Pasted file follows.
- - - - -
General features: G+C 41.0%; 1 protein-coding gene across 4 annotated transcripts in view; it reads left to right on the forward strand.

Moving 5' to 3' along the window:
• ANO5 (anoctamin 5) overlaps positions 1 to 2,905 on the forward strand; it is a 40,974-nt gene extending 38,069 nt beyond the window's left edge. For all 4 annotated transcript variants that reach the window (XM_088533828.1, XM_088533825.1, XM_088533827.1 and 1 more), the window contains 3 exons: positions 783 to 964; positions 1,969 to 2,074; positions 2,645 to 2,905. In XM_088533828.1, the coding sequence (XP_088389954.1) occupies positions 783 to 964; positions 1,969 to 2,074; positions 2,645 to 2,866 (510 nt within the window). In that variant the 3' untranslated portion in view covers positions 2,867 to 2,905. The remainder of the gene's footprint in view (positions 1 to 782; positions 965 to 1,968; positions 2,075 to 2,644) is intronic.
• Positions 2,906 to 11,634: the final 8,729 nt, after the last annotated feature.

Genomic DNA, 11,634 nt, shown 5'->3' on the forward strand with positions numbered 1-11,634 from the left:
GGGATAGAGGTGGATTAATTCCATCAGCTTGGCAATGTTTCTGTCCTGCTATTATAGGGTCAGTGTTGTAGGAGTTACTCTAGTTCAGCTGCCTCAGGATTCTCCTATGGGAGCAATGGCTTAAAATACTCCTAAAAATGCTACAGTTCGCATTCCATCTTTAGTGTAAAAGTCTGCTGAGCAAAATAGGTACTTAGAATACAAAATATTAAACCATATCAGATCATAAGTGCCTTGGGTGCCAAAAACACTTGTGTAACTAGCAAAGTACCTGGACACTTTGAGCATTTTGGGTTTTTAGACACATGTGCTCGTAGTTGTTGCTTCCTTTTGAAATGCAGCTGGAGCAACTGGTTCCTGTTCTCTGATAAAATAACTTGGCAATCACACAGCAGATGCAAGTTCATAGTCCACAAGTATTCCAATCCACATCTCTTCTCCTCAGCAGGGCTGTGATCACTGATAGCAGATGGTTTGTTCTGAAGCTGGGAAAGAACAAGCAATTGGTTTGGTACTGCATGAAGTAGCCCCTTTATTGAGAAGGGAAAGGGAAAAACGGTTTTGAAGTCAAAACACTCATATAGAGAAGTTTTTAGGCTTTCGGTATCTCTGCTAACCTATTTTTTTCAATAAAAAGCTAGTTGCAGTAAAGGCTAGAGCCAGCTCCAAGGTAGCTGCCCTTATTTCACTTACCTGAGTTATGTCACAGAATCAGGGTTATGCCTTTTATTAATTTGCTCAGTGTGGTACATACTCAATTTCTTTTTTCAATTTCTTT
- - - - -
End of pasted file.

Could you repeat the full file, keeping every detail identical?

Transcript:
General features: G+C 41.0%; 1 protein-coding gene across 4 annotated transcripts in view; it reads left to right on the forward strand.

Moving 5' to 3' along the window:
• ANO5 (anoctamin 5) overlaps positions 1 to 2,905 on the forward strand; it is a 40,974-nt gene extending 38,069 nt beyond the window's left edge. For all 4 annotated transcript variants that reach the window (XM_088533828.1, XM_088533825.1, XM_088533827.1 and 1 more), the window contains 3 exons: positions 783 to 964; positions 1,969 to 2,074; positions 2,645 to 2,905. In XM_088533828.1, the coding sequence (XP_088389954.1) occupies positions 783 to 964; positions 1,969 to 2,074; positions 2,645 to 2,866 (510 nt within the window). In that variant the 3' untranslated portion in view covers positions 2,867 to 2,905. The remainder of the gene's footprint in view (positions 1 to 782; positions 965 to 1,968; positions 2,075 to 2,644) is intronic.
• Positions 2,906 to 11,634: the final 8,729 nt, after the last annotated feature.

Genomic DNA, 11,634 nt, shown 5'->3' on the forward strand with positions numbered 1-11,634 from the left:
GGGATAGAGGTGGATTAATTCCATCAGCTTGGCAATGTTTCTGTCCTGCTATTATAGGGTCAGTGTTGTAGGAGTTACTCTAGTTCAGCTGCCTCAGGATTCTCCTATGGGAGCAATGGCTTAAAATACTCCTAAAAATGCTACAGTTCGCATTCCATCTTTAGTGTAAAAGTCTGCTGAGCAAAATAGGTACTTAGAATACAAAATATTAAACCATATCAGATCATAAGTGCCTTGGGTGCCAAAAACACTTGTGTAACTAGCAAAGTACCTGGACACTTTGAGCATTTTGGGTTTTTAGACACATGTGCTCGTAGTTGTTGCTTCCTTTTGAAATGCAGCTGGAGCAACTGGTTCCTGTTCTCTGATAAAATAACTTGGCAATCACACAGCAGATGCAAGTTCATAGTCCACAAGTATTCCAATCCACATCTCTTCTCCTCAGCAGGGCTGTGATCACTGATAGCAGATGGTTTGTTCTGAAGCTGGGAAAGAACAAGCAATTGGTTTGGTACTGCATGAAGTAGCCCCTTTATTGAGAAGGGAAAGGGAAAAACGGTTTTGAAGTCAAAACACTCATATAGAGAAGTTTTTAGGCTTTCGGTATCTCTGCTAACCTATTTTTTTCAATAAAAAGCTAGTTGCAGTAAAGGCTAGAGCCAGCTCCAAGGTAGCTGCCCTTATTTCACTTACCTGAGTTATGTCACAGAATCAGGGTTATGCCTTTTATTAATTTGCTCAGTGTGGTACATACTCAATTTCTTTTTTCAATTTCTTT